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Regulations have changed: What that means for Covid measures at the workplace

Social distancing seen practised by seamstresses working on sewing machines. Picture: African News Agency(ANA)

Social distancing seen practised by seamstresses working on sewing machines. Picture: African News Agency(ANA)

Published Jul 5, 2022

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This article first appeared in the 29 June 2022 edition of the Cape Argus newspaper.

It is with an enormous amount of relief that workers are finally freed from the onerous restrictions placed on them by our inefficient Department of Health and the Department of Employment and Labour.

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Many will chuckle about some of the most ridiculous regulations conjured by our government. One need only contemplate the restrictions placed on people visiting the beach or walking on the mountains during the harsh lockdown.

One fine Sunday morning, just before daybreak, I was having a quiet walk on Table Mountain with not a soul in sight. As I came down, I was accosted by two policemen who shouted at me, saying that I wasn’t allowed to walk on the mountain during lockdown and I wasn’t wearing a mask.

I didn’t think it was appropriate to tackle them on the ridiculousness of the situation and to explain that I had walked for almost 2 hours and not seen anyone.

The workplace is a different animal to those appearing in public. Just because the minister of health has withdrawn and repealed the regulations does not mean that every workplace automatically becomes mask-free. It also does not mean that the businesses with compulsory vaccination policies will have to reverse this immediately.

Many businesses have contacted me for advice on the way forward. Businesses have policies that are not automatically repealed by the Government Gazette issued on June 22. Remember that it is incumbent upon every business to ensure its staff are healthy and safe.

It must be known that thousands of businesses conducted extensive consultation and most undertook health and risk assessments with regard to their workplace. Many will choose to relook at their situation. It is recommended that new assessments be done in light of the repeal of the regulations.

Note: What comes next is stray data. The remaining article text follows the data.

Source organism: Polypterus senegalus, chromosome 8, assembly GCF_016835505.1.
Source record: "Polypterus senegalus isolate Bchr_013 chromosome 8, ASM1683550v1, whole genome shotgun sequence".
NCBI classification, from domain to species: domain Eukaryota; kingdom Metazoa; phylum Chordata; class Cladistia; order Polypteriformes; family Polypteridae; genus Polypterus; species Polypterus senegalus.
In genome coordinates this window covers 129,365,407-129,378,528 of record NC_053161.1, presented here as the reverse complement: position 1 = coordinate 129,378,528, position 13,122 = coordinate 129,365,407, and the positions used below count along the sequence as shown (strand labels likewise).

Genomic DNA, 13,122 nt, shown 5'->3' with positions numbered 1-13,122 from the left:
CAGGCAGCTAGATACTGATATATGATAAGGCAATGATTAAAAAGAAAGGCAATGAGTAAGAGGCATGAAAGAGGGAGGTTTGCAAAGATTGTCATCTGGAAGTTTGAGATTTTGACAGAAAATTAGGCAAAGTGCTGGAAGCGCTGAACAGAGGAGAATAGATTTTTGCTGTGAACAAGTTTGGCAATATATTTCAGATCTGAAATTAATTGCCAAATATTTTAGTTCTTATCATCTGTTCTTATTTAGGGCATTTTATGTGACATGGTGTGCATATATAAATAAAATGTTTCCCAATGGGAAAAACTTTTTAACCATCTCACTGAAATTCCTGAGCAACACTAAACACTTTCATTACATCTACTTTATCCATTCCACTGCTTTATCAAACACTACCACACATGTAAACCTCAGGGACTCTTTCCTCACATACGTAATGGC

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We all know that Covid 19 remains a risk. We also know that it is management’s responsibility to manage the risk accordingly.

There is a lot of confusion and many staff, including trade unions, have strange ideas that the employer cannot force them to wear masks or cannot enforce their health and safety policies.

On the other hand, there are some employees who are angry and complaining that they don’t want to come to work when others are not wearing masks.

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Unfortunately, the debate will not be easily resolved.

The hazardous biological agents regulations remain valid and it is vital for every employer to conduct a risk assessment and develop an action plan. The Department of Employment and Labour has a Code of Practice to manage the exposure to Covid-19 in the workplace.

If the risk assessment in a particular workplace calls for the wearing of masks, sanitising and physical distancing, then this has to be adhered to.

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Fortunately, or otherwise, our level of alertness as a society has been heightened and health and safety is more of a concern in the workplace. It is my understanding that inspectors from the Department of Health and the Department of Employment and Labour will be more vigilant.

The minister of employment and labour put out more regulations on June 24 this year, under Volume 684 No 1148. The regulations are once again calling upon the employment environment to conduct a risk assessment at each workplace and take into account the need for masks, sanitising, physical distancing and vaccinations.

The regulation is almost a word-for-word reflection of the previous regulation under the Covid-19 pandemic.

It looks like the minister is desperate to keep negative control over the business community through superfluous regulations.

* Michael Bagraim is a labour lawyer.

** The views expressed here are not necessarily those of Independent Media.

Cape Argus

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